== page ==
This week, Apple held its annual music event, announcing new iPod, Apple TV, and iTunes products as expected. There were no surprises, and while the rumor mills furiously pumped out exciting possibilities before the show, none were realized.
In fact, many of Apple's announcements were curiously familiar. Apple announced that it had completely revamped its iPod lineup, but the iPod classic remains unchanged for the third straight year. And the "new" iPod shuffle takes on the look and feel of the model Apple first sold in 2007, abandoning the button-less design it foisted on consumers for the past two years.
Two iPods do look interesting. The iPod touch remains the must-have digital media player and it picks up all of the good features from the iPhone 4—the "retina" display, Facetime video calling, HD video and recording—while neatly sidestepping all of the problems that have plagued Apple's smartphone, including the broken antenna design and faulty proximity sensor. The new iPod nano drops the click wheel interface and goes multi-touch, but doesn't pick up iOS compatibility and thus can't run any iPhone/iPod touch games or apps. It also loses some features from the previous nano model, including the still/video camera.
Apple announced a new version of iTunes, but it's just the same tired old software with a small facelift and exactly one new feature, a Ping social networking service looks and works like a bare-bones version of the Zune Social service that debuted back in 2007 as well. How innovative.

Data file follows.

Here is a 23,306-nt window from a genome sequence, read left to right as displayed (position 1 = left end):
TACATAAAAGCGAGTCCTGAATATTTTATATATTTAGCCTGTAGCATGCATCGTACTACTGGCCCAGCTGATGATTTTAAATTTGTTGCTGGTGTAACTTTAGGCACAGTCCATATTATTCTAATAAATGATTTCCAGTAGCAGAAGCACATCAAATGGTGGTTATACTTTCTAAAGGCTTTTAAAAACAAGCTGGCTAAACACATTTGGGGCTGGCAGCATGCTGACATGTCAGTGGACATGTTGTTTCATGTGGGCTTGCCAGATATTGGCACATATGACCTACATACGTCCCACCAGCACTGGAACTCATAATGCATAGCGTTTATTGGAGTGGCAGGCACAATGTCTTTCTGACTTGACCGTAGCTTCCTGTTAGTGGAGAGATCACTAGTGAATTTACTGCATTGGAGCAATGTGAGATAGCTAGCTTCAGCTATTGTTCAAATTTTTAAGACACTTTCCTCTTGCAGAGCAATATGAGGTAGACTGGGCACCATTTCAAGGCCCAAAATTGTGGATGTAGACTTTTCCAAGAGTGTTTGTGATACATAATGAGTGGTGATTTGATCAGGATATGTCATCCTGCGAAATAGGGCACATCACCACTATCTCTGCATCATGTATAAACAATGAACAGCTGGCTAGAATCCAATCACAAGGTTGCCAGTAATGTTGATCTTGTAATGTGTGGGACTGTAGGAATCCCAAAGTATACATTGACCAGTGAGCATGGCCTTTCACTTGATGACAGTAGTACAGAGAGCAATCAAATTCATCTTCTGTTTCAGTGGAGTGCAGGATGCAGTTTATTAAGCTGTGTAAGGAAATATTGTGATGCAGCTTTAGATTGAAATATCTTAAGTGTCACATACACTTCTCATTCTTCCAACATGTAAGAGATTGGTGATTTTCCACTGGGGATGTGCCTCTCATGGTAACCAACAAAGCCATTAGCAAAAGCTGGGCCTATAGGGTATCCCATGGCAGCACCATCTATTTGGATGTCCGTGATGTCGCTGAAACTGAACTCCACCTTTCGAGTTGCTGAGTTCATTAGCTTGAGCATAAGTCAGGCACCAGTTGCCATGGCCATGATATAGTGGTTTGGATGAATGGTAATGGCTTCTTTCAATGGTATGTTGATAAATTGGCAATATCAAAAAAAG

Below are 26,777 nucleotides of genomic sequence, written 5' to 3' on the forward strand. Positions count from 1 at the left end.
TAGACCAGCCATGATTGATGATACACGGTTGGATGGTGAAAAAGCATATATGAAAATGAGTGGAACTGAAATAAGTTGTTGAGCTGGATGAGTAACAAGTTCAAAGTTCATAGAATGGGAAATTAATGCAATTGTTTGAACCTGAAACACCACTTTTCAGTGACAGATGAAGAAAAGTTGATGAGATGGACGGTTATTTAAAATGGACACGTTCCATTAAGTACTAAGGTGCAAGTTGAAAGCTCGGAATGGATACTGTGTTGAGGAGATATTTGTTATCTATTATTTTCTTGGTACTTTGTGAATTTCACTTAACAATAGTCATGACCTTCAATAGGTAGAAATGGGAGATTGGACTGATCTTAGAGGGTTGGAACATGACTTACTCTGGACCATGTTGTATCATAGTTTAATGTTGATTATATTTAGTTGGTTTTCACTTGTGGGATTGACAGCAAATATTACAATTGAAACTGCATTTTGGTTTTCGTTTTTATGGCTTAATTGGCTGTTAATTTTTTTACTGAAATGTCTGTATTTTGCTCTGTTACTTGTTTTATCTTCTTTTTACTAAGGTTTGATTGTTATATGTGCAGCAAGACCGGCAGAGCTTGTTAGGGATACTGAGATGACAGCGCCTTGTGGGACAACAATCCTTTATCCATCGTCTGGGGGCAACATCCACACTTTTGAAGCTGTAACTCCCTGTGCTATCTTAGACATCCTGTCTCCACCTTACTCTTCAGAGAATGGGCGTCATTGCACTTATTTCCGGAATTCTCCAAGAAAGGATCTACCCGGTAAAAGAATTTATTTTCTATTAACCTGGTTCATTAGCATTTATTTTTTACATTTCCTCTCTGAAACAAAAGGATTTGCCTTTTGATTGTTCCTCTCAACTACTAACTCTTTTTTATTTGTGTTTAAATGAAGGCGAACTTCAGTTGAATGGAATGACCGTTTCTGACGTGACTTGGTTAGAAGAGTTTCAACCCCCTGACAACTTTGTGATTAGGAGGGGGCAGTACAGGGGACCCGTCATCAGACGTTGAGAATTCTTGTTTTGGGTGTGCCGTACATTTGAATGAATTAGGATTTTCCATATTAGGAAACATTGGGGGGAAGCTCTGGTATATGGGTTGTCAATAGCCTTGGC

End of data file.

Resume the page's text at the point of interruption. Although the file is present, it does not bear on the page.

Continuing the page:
Apple's lackluster Apple TV has been completely retooled to meet market realities. Now, instead of being a stripped-down Mac, the device is a much less expensive (and much less capable) stripped-down iPod that supports only media streaming and HDMI output. At only $99, the new Apple TV may finally find some customers where the previous version could not.
Apple announced two upcoming revisions to the iOS platform that powers its iPod touch, iPhone, and iPad devices, and both will be made available to existing customers for free. The first, iOS 4.1, will ship this month and add Game Center (a copy of Microsoft's Xbox Live service), support for High Dynamic Range (HDR) photos, HD video upload over Wi-Fi, TV show rentals, and a ton of bug fixes. (In fact, Apple CEO Steve Jobs was curiously vocal about the number of bugs in the current version of iOS, v4, which he said were "a lot of bugs, we get mails.") Apple iOS 4.2 will ship in November and finally consolidate the OS into a single version that runs on both iPhone/iPod touch and iPad. This update will add printing, a long-awaited iPad feature, and other new features.
For an Apple event, however, this week's announcements aren't particularly exciting. The iPod lineup, while dominant in the MP3 player market, is getting a bit stale and sales are finally starting to ebb considerably. That's fine for Apple, as its iPhone, iPad, and even the Mac are still growing. And let's face it, it's not like Apple is facing any particular competition in the MP3 space: A company with a product line this dominant can afford to slow down a bit.